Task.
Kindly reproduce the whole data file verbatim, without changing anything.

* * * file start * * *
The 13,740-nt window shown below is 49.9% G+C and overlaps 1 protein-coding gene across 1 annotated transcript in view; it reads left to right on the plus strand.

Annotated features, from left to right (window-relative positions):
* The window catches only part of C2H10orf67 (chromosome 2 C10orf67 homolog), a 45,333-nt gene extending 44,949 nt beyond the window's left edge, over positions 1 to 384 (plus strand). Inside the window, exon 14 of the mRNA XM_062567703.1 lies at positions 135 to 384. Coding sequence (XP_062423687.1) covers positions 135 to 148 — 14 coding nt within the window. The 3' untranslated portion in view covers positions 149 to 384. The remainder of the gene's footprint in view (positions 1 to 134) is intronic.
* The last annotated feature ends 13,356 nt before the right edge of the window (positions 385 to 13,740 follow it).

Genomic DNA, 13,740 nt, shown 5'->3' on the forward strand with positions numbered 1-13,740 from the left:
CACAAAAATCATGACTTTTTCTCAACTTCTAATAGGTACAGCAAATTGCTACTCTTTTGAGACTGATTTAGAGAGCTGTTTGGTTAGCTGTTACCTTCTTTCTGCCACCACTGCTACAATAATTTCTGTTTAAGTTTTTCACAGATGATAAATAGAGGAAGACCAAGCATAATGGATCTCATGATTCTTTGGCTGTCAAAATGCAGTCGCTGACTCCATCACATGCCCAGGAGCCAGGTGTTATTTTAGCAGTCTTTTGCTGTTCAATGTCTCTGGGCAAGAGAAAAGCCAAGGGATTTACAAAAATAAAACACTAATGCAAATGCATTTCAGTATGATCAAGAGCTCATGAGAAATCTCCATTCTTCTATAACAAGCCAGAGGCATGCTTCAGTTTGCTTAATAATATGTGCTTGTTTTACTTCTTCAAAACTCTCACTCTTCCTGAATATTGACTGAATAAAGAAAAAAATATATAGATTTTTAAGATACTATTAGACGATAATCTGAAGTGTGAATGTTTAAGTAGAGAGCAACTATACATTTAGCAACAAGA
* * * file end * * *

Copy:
The 13,740-nt window shown below is 49.9% G+C and overlaps 1 protein-coding gene across 1 annotated transcript in view; it reads left to right on the plus strand.

Annotated features, from left to right (window-relative positions):
* The window catches only part of C2H10orf67 (chromosome 2 C10orf67 homolog), a 45,333-nt gene extending 44,949 nt beyond the window's left edge, over positions 1 to 384 (plus strand). Inside the window, exon 14 of the mRNA XM_062567703.1 lies at positions 135 to 384. Coding sequence (XP_062423687.1) covers positions 135 to 148 — 14 coding nt within the window. The 3' untranslated portion in view covers positions 149 to 384. The remainder of the gene's footprint in view (positions 1 to 134) is intronic.
* The last annotated feature ends 13,356 nt before the right edge of the window (positions 385 to 13,740 follow it).

Genomic DNA, 13,740 nt, shown 5'->3' on the forward strand with positions numbered 1-13,740 from the left:
CACAAAAATCATGACTTTTTCTCAACTTCTAATAGGTACAGCAAATTGCTACTCTTTTGAGACTGATTTAGAGAGCTGTTTGGTTAGCTGTTACCTTCTTTCTGCCACCACTGCTACAATAATTTCTGTTTAAGTTTTTCACAGATGATAAATAGAGGAAGACCAAGCATAATGGATCTCATGATTCTTTGGCTGTCAAAATGCAGTCGCTGACTCCATCACATGCCCAGGAGCCAGGTGTTATTTTAGCAGTCTTTTGCTGTTCAATGTCTCTGGGCAAGAGAAAAGCCAAGGGATTTACAAAAATAAAACACTAATGCAAATGCATTTCAGTATGATCAAGAGCTCATGAGAAATCTCCATTCTTCTATAACAAGCCAGAGGCATGCTTCAGTTTGCTTAATAATATGTGCTTGTTTTACTTCTTCAAAACTCTCACTCTTCCTGAATATTGACTGAATAAAGAAAAAAATATATAGATTTTTAAGATACTATTAGACGATAATCTGAAGTGTGAATGTTTAAGTAGAGAGCAACTATACATTTAGCAACAAGA